When my kids were younger we played games all the time as both part of our homeschooling and just for fun but as the kids have grown older, it seems like we play less and less of them. The ironic thing is they are actually old enough to play games I find interesting (I eventually had to ban both Candyland and HiHo Cherry-O because my continued sanity was questionable). I’m trying to really commit to playing games with the kids regularly and as part of our “Summer Homeschooling” I designated this week as Games Week and I thought I’d share some of our picks.
1. Legend of Landlock. Deceptively simple in theory, but it requires strategy. Your goal is to either create a non interrupted stream or path while simultaneously turning your opponents streams or paths into ponds or islands. As an added bonus there is a sticker on the box that says it is a Mensa select game so I always feel extra smart when I play it. Except when Alex beats me which is almost always.
2. Blokus - We’ve played this for years and our play tends to run in phases. We have the variation called “Trigon.” The objective is to make your colored tiles reach farther than your opponents.
3. Cash Flow for kids. This is a pretty straightforward money game but with some twists by the writer of “Rich Dad, Poor Dad”. He has some unconventional ideas about money–it is an interesting perspective.
4. Real World Math Unexpected Events - This is similar to games like Payday (also a big hit) in that it is your basic around the board drawing cards with either income or expense events but this one requires you to keep a check ledger tracking your income and expenditures along the way. One note, we find the events to be a bit boring and the expenses are all even dollar amounts so we have a plan to “edit” the event cards for some expenses of our own creation. It should spice up the game a little!
First, I’d like to put some spelling games here, but since I said I was putting our favorite games and no spelling game would ever make my kids’ favorite list, I have to leave them off. But if you have kids who spell words for fun, then by all means, get them Bananagrams.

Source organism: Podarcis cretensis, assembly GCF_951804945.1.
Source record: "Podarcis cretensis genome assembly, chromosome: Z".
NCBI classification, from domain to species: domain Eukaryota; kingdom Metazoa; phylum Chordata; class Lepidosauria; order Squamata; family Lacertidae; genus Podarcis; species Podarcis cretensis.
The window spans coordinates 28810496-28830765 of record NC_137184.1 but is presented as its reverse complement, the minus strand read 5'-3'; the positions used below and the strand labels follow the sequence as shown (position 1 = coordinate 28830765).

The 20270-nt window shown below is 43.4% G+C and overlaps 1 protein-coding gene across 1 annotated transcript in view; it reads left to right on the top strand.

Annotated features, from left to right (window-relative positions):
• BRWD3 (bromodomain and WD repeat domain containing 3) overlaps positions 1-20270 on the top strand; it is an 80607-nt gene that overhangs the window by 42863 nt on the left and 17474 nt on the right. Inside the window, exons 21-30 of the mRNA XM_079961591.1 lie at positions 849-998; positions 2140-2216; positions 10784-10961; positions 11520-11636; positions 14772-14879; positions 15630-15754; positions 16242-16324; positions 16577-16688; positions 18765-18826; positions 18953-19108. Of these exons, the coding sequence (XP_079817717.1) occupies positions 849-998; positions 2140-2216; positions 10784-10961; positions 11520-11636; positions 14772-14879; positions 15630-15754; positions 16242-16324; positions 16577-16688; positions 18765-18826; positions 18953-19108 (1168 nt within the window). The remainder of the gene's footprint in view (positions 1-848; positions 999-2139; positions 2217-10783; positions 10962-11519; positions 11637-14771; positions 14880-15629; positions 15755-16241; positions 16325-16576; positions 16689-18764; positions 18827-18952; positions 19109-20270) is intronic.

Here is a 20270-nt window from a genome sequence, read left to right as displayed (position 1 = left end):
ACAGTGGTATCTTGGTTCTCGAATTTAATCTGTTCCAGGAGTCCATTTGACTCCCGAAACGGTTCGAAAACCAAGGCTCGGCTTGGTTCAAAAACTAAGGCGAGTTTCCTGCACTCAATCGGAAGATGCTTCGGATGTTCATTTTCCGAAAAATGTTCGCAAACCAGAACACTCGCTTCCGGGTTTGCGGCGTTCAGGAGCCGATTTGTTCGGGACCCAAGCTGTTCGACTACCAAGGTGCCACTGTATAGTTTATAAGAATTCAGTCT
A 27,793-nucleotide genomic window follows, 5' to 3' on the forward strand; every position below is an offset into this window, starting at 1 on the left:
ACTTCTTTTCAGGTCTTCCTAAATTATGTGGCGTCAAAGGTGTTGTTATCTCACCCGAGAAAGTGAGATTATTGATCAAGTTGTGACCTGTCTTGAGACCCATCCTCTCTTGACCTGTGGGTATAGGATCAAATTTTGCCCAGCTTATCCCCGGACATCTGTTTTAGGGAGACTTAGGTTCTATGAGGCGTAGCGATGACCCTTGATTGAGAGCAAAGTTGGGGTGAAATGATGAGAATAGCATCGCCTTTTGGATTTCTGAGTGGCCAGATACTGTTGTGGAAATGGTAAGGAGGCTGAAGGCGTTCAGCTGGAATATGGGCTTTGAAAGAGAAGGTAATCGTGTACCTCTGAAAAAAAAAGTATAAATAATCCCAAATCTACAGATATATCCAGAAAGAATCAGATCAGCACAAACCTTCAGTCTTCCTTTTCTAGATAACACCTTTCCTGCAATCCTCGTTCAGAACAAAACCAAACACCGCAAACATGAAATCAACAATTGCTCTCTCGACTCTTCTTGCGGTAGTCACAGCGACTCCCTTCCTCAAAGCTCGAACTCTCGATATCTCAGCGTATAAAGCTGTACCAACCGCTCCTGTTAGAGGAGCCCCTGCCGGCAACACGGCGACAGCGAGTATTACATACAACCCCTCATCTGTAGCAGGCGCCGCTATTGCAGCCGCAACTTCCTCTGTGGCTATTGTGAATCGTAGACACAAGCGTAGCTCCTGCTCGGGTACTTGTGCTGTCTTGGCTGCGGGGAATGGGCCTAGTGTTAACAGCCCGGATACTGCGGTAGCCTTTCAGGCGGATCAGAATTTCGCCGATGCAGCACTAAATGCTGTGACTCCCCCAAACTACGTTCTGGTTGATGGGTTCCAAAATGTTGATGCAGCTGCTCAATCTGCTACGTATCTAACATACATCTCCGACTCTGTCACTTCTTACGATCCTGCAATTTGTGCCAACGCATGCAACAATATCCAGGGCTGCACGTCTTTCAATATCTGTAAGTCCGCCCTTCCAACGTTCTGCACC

1. You’ve Been Sentenced - Who can create the longest sentence out of a collection of random words? It doesn’t have to make sense but it does have to be grammatically correct. I like this because it makes the kids focus on what type of word it is so they can determine if their sentence works. They like it because it generates some pretty silly sentences.
2. Rummy Roots. We actually just opened this one up and hope to try it tomorrow. It looks like a fun way to practice vocabulary root words. Hopefully my kids will dig it.
1. Brainquest Know the States - Travel across the United States gathering flags for each region by answering trivia and map questions about various states. There are two levels of difficulty which makes it playable among a broad range of playrs.
2. Prof. Noggin Games – There is a Noggin game for every topic I think. We have a couple of these and I plan to add a few more to our collection. Though they are basically just trivia question games, the questions are off beat enough of the time to be both silly and educational and this game also has two levels of difficulty.
3. Mad dash! Three Minutes Across America - Any game that says it will only take three minutes immediately has my vote. Basically it is a quick paced grab for states that border eachother to see if you can collect states creating a trail across America.
4. Settlers of America Trails to Rails - a part of the Settlers of Catan series, this game is a serious commitment and so it often gets set aside in favor of other games that take less time, but it is one of Alex’s favorite so I promised I’d devote the time this week. Settlers work their way across a new America creating and then connecting settlements by wagon and then train.
Any favorites at your house? Share them in the comments. I’m always on the lookout for new games.